Of I.M Pei, Hotels and Civil Religion: Duane W.H. Arnold, PhD
The death this last week of architect I.M. Pei, at the age of 102, brought to mind the circumstance under which we met some twenty six years ago and some theological questions the circumstance occasioned.
It was 1993. I was on staff at St. Thomas Fifth Ave. in midtown Manhattan. On this particular day, I was “priest on duty”, that is, I was to field inquiries that might come in concerning the normal life of the church serving the needs of the congregation and, occasionally, the community at large. Usually, the calls that came in had to do with scheduling baptisms, enquiries concerning weddings, occasional counseling appointments, or parishioners informing us of a family member in the hospital who would like a priest to visit. The call that came in on this particular morning was different. It was a representative of the Four Seasons Hotel Group. He explained to me that within the coming month they would be opening the new Four Seasons Hotel New York on 57th Street between Madison and Park Avenue.
Now, having an interest in architecture, I knew a bit about this building. I had passed it numerous times when I walked to make pastoral calls on the upper Eastside. It was a luxury hotel of 52 stories designed in the art moderne style by I.M. Pei and Frank Williams. The interior public spaces, which I had not seen, were rumored to be one of Pei’s great accomplishments, down to his designing of the furniture, doors and hardware. Even the ceiling of the lobby, with backlit onyx panels selected for pattern and color, was said to exemplify his passion for detail.
The representative explained to me that at the opening of new hotels, the CEO of the Four Seasons Group, Issy Sharpe, always liked to have a religious figure, indigenous to the city or region, to perform a blessing of the new property. In Hawaii they had a native Hawaiian blessing, in Japan a Shinto priest performed the rite and in New York they thought that they should have an Episcopalian take on the task. He further explained that I would be given a private tour of the hotel previous to the opening and on the day I could bring a guest to the luncheon. Best of all, at least to me, there would be an opportunity to meet the architects. I accepted the invitation…
There was, of course, great merriment among my colleagues as we discussed what sort of a prayer one would use to bless a luxury hotel. There were numerous suggestions… “Bless those who sleep here and may it always be a legitimate and moral occasion…” “Remember, O Lord, those who congregate in the bar…” “May the couples who make reservations always be married…”
All of this, however, masked the very real issue of “civil religion”. As the day approached, I found myself increasingly uncomfortable about what I had agreed to do. I had made it clear that I would be dressed as a priest and that the prayer and blessing offered would be Christian in form and content. Yet, I’m sure that the Shinto priest in Japan had said the same. This was a secular event. I was not blessing a house of worship. I was asking God’s blessing on a hotel. It’s a building. It will eventually fall. In the end, I decided that the blessing to be given should have little to do with the marble, stone and wood of the structure. Instead, the blessing should be directed toward people. It should celebrate the creativity of the architects, the work of the crane operators, masons, electricians, and all those who had made the building a reality. Finally, a blessing should be given to those who would work in this place – those cleaners, often migrants, who in this place of luxury would make minimum wage with few, if any, benefits. It was not, and is not, about a place – whether a building, or a city, or a state, or a nation – it is about real people and their very real lives.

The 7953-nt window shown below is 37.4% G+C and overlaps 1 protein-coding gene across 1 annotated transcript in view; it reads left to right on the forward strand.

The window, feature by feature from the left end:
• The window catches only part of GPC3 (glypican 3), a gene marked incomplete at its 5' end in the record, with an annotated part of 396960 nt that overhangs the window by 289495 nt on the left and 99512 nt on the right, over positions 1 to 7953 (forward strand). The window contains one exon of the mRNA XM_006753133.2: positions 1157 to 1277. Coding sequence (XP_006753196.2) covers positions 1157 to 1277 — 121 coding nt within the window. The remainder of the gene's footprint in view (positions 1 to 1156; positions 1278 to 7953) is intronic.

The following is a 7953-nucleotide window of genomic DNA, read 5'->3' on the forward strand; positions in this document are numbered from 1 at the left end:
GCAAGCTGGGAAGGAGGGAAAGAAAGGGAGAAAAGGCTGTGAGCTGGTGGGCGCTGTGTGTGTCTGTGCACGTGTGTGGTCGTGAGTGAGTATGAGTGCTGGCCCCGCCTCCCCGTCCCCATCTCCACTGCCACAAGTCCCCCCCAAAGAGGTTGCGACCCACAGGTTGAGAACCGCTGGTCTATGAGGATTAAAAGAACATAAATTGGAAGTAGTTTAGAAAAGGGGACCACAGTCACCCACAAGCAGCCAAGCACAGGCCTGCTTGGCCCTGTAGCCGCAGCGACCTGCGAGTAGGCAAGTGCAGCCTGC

I must say, when the day of the grand opening arrived, I was still not sure how such a prayer and blessing would be received. The room was silent as I prayed and, at the end, I made the sign of the cross. All was well… there was no disapproval and I was relieved. The luncheon was lovely, Mr. Sharpe was pleased and, best of all, I had the chance to talk to I.M. Pei about architecture.
Yet, almost three decades later many of the theological questions of that “hotel blessing” remain. In certain places, prayers are said before high school football games. In state and federal legislative bodies prayers are offered at the beginning of each session. As the Supreme Court is seated the clerk says, “God save the United States and this Honorable Court!” In decades past, this did not seem threatening. Recently, under the current administration and its embrace of and by the religious right, it feels as though things have changed. The vision of our country as a “city on a hill” sometimes seems more of an idol than the beacon of hope envisioned by John Winthrop. I don’t have all the answers to this particular issue, but I do have one guideline for my own thinking and it goes back to that hotel blessing twenty six years ago.
The Incarnation was, and is, about God assuming humanity… not our buildings, our systems, our institutions, our political parties, or even our nation. These are abstract, they rise and fall. The only constant is humanity itself, not expressed as a concept, but as a reality in each and every individual we encounter. I think if we lose that perspective, we may also lose the heart of what it means to be a follower of Christ in this time.